Agnes Cogan reports sightings of Matt Damon as filming resumes across the country.
The past six months have been a period like no other in Ireland. Our lockdown has been followed by a partial lifting of restrictions that has us bobbing up and down between level two and level three of the pandemic regulations.
The good news is that production has resumed, and it is slightly surreal that Matt Damon, star of Contagion, a spooky thriller about a deadly virus and a global panic, has been spotted pottering about in Dalkey, a small seaside town south of Dublin, where he chose to spend lockdown.
He’s here, along with Jodie Comer, Ben Affleck and others, to star in Ridley Scott’s latest movie, The Last Duel – put on hold for a while, but now up and running again.
Also steaming ahead, following an enforced pause, is Foundation, a sci-fi epic for Apple TV+. It is the largest production ever undertaken in this country. The producers are using Troy Studios in Limerick, the biggest in Ireland. For the nerds among us, Foundation is based on a pathbreaking trilogy – long considered to be unfilmable – by Isaac Asimov, a giant of sci-fi, whose influence is found in everything from Star Wars on up.
Another major production under way again in County Wicklow is Netflix’s Vikings: Valhalla, a spin-off from the successful Vikings series shot for the History Channel.
All of these big productions have meant welcome and much-needed work for local crews, technicians, actors and musicians. At the other end of the scale, unfortunately, it is a different story. For independent production companies, the past six months have been devastating, “a horror show” in the words of one independent producer. One of our biggest and (usually) most successful production companies has seen its staff reduced from a peak of 580 less than a year ago to just seven.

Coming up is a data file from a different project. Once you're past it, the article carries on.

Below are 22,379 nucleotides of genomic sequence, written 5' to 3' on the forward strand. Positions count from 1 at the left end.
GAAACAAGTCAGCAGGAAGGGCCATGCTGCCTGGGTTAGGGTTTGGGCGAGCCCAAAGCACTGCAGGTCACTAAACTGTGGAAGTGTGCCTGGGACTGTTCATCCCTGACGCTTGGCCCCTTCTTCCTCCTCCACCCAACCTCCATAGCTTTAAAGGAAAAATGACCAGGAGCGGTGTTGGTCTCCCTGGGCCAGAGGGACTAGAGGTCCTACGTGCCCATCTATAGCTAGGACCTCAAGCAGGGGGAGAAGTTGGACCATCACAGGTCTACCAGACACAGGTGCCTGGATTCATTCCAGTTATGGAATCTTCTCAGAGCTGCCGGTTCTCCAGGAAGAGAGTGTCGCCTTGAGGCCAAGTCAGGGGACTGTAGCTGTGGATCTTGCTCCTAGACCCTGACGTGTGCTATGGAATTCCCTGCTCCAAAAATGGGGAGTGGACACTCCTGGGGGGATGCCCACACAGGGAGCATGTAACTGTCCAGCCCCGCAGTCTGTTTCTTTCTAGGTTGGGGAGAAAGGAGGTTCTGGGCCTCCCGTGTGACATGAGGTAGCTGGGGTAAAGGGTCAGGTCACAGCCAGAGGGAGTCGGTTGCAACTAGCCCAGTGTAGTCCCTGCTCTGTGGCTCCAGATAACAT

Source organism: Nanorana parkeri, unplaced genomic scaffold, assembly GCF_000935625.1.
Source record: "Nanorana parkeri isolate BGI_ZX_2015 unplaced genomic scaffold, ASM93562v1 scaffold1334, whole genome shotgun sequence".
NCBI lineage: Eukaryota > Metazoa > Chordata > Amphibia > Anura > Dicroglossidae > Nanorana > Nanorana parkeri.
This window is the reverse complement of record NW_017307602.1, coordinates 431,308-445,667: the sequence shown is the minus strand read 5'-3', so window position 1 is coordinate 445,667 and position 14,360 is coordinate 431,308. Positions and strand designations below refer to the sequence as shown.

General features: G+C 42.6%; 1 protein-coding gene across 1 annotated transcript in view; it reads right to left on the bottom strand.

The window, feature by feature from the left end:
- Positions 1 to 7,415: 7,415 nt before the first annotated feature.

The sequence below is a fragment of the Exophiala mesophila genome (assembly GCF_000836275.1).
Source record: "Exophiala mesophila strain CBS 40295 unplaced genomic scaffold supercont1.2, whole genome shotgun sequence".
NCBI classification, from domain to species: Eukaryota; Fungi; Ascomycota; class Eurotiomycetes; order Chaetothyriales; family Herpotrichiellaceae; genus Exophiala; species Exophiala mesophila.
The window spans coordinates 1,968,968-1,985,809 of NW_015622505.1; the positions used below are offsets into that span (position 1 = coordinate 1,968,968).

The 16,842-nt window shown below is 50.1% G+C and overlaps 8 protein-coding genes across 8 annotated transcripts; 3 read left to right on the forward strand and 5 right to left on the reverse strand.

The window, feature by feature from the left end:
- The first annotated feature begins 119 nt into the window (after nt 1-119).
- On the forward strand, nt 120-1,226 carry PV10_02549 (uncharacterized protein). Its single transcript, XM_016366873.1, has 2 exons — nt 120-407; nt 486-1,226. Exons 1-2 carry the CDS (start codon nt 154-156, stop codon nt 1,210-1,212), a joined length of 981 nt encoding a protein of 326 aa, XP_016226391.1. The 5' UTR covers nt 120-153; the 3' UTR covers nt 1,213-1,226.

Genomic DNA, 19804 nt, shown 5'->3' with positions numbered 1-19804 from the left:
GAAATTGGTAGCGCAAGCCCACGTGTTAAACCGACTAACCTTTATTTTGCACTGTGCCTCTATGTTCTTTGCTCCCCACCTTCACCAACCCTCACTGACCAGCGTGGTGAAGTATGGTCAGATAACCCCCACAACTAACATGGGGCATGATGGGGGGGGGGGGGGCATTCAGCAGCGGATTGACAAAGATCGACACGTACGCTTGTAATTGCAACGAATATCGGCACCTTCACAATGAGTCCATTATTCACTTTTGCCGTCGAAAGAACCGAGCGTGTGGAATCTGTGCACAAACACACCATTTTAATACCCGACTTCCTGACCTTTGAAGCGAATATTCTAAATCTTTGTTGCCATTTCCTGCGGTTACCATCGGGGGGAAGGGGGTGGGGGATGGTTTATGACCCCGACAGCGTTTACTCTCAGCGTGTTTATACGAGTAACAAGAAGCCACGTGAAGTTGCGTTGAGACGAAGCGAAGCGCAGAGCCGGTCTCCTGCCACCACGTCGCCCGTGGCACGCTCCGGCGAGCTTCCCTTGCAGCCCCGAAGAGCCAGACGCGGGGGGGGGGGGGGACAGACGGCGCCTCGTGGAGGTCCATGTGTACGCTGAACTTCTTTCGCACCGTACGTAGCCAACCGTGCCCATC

Some productions have had the agility to adapt to changed conditions and new protocols, but some, by their nature, cannot. Sports events are happening again but, without “gates” and crowds of fans, the atmosphere is sadly lacking.
Fun in a time of lockdown was hard to come by, but RTÉ, Ireland’s national broadcaster, succeeded in launching a Comic Relief Telethon when such a notion seemed unthinkable. This effort raised 6m for charity, an enormous sum for a population of just under five million people.
The most successful segment of the night was a satirical sketch riffing on Normal People, starring not only Normal People actors Paul Mescal and Daisy Edgar-Jones, but also Andrew Scott, Fleabag’s hot priest! No wonder it went viral.
Normal People, the drama based on the 2018 novel by Sally Rooney, was, of course, the hit of the lockdown; it would have been the water-cooler topic du jour if only we’d had water coolers to go to.
Viewing patterns changed profoundly as streaming made more inroads. For TG4, Ireland’s Irish-language TV service, this was nothing new, since it had pioneered streaming way back in 2002, long before most people had ever thought of it. TG4 now serves an unexpected global audience for Irish-language programmes (with subtitles).
All broadcasters have taken a huge financial hit and have had to find ways of providing a service adapted to the new requirements of a changed TV landscape.
From the huge undertaking of adapting Asimov’s Foundation for the TV screen, to the nightly spectacle of people talking to us from their homes, often with unscripted interventions from barking dogs and playing children, the TV community has had to get used to a whole new way of doing things.
And it’s not over yet.
Agnes Cogan is Chair of RTS Republic of Ireland.